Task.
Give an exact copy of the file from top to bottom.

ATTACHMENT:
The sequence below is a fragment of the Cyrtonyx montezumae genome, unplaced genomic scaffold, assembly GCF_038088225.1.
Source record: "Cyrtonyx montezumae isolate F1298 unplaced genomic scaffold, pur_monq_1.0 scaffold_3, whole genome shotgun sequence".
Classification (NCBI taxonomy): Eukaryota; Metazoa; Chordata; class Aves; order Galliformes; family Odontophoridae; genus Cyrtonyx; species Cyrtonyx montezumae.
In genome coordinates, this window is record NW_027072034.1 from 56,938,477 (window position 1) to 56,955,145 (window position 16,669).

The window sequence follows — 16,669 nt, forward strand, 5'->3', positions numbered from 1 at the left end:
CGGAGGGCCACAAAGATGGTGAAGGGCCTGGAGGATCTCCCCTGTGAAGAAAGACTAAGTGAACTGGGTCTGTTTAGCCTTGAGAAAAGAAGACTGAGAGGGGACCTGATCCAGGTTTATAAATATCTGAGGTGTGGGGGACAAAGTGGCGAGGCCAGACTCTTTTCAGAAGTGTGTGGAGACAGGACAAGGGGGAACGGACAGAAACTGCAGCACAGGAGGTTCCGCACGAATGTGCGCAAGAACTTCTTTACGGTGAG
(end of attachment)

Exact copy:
The sequence below is a fragment of the Cyrtonyx montezumae genome, unplaced genomic scaffold, assembly GCF_038088225.1.
Source record: "Cyrtonyx montezumae isolate F1298 unplaced genomic scaffold, pur_monq_1.0 scaffold_3, whole genome shotgun sequence".
Classification (NCBI taxonomy): Eukaryota; Metazoa; Chordata; class Aves; order Galliformes; family Odontophoridae; genus Cyrtonyx; species Cyrtonyx montezumae.
In genome coordinates, this window is record NW_027072034.1 from 56,938,477 (window position 1) to 56,955,145 (window position 16,669).

The window sequence follows — 16,669 nt, forward strand, 5'->3', positions numbered from 1 at the left end:
CGGAGGGCCACAAAGATGGTGAAGGGCCTGGAGGATCTCCCCTGTGAAGAAAGACTAAGTGAACTGGGTCTGTTTAGCCTTGAGAAAAGAAGACTGAGAGGGGACCTGATCCAGGTTTATAAATATCTGAGGTGTGGGGGACAAAGTGGCGAGGCCAGACTCTTTTCAGAAGTGTGTGGAGACAGGACAAGGGGGAACGGACAGAAACTGCAGCACAGGAGGTTCCGCACGAATGTGCGCAAGAACTTCTTTACGGTGAG